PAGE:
how to paint watercolor rocks

Let’s Rock! How to Paint Watercolor Rocks

In this post we’ll take a look at how to paint convincing watercolor rocks and rock textures in watercolor. Only two brushes and three colors are required to paint both of the examples I’m going to show you.

Materials List

Burnt Sienna: Winsor & Newton | Daniel Smith
Ultramarine Blue: Winsor & Newton | Daniel Smith
Burnt Umber : Winsor & Newton | Daniel Smith
Paynes Gray: Winsor & Newton | Daniel Smith


Synthetic Squirrel Flat Brush Buy From Amazon
Rigger Brush Buy from Amazon


Arches watercolor paper block, cold press, 9″ x 12″, 140 pound Buy from Amazon


Easy release painters masking tape Buy from Amazon
Adjustable desktop easel Buy From Amazon

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Rocks can appear to be quite complex shapes at first so let’s start by painting simplified versions of them by using the following method.

First establish the basic outline of the rocks lightly in pencil and decide on the general direction of the light. Use three basic shadow tones, light, medium and dark The rock faces which face directly towards the light will be lightest and the ones which face directly away will be darkest with the mid tones on the faces which are in between. There are also shadows cast by the rocks which will tend to be quite dark. Practice painting monotonal studies of rocks with a single color such as Paynes gray.

Painting a group of wet rocks in the sea

Step 1: Understanding Shadows & Light

In the reference photo above, notice how the light is shining on the different faces of the rocks. The direction of the sunlight determines which rock faces are lit and which are in shade. In this case the sun is coming from the right and because the rocks are wet, there are some particularly bright shiny highlights reflecting off them that will need to be preserved right from the start.

Step 2: Rough Sketch

In the sketch above, I’ve drawn in the basic outline of the rocks along with some internal lines to indicate where the main faces are. Notice that while some of the lines go from outside edge to outside edge, some stop where they meet other internal lines.

Step 3: Wet Into Wet Painting

I’ve lightly painted in some pale streaks of green/blue to indicate the waves breaking behind the rocks and allowed that to dry completely. Using a 1/4″ flat brush, I wet the rocks with some clean water in preparation for the wet in wet wash that I will paint next. I’m being careful to leave some small areas of dry white paper where the paint will not flow. These will be the highlights.

Step 4: Adding The First Wash

I’ve mixed a combination of Burnt Umber and Ultramarine and applied them with the flat brush. If you allow the colors to mix freely on the paper , it creates a variegated wash of the two colors where they blend and separate creating a random natural looking effect that is delightfully unpredictable and naturalistic in effect.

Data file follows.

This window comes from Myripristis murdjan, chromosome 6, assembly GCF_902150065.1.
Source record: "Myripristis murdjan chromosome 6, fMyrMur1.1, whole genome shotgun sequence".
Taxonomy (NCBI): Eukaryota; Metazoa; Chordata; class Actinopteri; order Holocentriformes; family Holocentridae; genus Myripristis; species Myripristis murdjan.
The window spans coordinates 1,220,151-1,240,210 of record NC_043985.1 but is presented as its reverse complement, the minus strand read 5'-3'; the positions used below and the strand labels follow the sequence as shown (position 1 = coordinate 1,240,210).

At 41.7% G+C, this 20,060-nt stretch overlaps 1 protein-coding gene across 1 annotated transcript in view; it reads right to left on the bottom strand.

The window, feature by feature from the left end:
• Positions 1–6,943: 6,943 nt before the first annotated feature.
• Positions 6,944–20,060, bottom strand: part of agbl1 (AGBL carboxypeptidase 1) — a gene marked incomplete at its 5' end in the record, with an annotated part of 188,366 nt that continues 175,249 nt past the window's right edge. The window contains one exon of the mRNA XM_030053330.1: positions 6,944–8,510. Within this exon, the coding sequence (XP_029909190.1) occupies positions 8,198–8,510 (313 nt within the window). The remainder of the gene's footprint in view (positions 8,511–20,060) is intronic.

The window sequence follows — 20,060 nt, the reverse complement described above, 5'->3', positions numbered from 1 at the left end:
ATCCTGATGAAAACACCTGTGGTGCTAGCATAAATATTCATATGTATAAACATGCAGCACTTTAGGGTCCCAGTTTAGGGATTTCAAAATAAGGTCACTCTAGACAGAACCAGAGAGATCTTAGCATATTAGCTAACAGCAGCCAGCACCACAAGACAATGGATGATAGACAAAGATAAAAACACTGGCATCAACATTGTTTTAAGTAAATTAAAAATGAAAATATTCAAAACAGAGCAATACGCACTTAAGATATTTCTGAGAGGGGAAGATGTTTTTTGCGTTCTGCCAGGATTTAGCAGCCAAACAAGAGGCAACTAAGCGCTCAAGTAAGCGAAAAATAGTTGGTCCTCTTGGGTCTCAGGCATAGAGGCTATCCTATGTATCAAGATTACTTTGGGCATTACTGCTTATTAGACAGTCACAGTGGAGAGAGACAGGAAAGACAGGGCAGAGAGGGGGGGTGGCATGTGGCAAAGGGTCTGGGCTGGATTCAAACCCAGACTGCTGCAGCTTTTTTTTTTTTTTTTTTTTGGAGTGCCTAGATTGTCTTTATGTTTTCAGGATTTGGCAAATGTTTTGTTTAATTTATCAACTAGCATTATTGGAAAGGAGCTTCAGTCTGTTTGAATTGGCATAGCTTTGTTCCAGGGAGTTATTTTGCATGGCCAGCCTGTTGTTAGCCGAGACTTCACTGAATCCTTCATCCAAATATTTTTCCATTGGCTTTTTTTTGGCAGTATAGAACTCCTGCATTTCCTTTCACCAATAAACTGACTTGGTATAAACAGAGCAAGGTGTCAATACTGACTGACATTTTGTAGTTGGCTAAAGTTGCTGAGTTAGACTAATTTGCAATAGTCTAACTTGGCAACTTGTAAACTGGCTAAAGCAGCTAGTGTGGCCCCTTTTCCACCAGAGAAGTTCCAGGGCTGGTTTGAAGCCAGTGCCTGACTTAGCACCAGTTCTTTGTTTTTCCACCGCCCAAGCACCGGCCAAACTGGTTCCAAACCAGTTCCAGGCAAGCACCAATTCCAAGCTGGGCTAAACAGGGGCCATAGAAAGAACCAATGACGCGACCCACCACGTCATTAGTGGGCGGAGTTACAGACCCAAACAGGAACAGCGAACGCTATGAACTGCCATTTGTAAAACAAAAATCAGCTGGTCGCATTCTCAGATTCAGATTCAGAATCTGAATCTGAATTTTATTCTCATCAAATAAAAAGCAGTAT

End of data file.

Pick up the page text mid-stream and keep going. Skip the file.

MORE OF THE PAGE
Step 5: Lifting Out Highlights

While the paint is still wet, I can lift out some additional highlights where necessary, by drying off my brush on a paper towel and firmly dragging it, soaking up some of the paint. Allow this to dry completely.

Step 6: Adding Final Shadows

Darken the shadows where needed by adding a thin glaze of Ultramarine and Paynes Gray. This will really make those highlights stand out in contrast.

Additional Techniques For Adding Texture To Watercolor Rocks

Realistic watercolor rock textures 001

In the painting above I’ve used similar techniques to the ones that I described previously but I’ve also included some additional ones too as it never hurts to have a variety of techniques in your watercolor arsenal.

Realistic watercolor rock textures 002. Initial wash

Starting with the lightest tones I’ve added a loose wash of Burnt Sienna and Ultramarine for the sky, followed by a wash of Burnt Umber for the sand and rocks.

Realistic watercolor rock textures 003. Painting with the flat brush

Just like in the previous example, I painted a variegated wash of Ultramarine and Burnt Umber.

Realistic watercolor rock textures 004. Using tissue paper

I start adding texture by pressing a crumpled wad of tissue paper against the painted surface, as you can see this partially lifts the paint leaving a series of random marks

Realistic watercolor rock textures 005. Sprinkling salt

While the paint was still wet I took a pinch of salt and sprinkled it on. As the salt grains start to absorb the moisture from the paper it creates interesting patterns and textures . You can speed up this process a lot with a hairdryer

Realistic watercolor rock textures 006, using a rigger brush

To complete the rocky textured effect, I dragged some thicker, darker paint with my Rigger brush, creating random lines that look like cracks and crevices in the rock.

Realistic watercolor rock textures 007. Spatter effects

As a finishing touch, I spattered some flecks of paint on to the rocks and sand by dipping an old toothbrush in paint and flicking it to create a rough looking texture effect. I’ve used a sheet of paper to control the spatter and make sure that none of the spatter ends up in the sky.

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3 thoughts on “Let’s Rock! How to Paint Watercolor Rocks”

  1. Thank you for the step by step instructions, and the development of the picture in stages. This is wonderfully helpful.
    Bob Edwards

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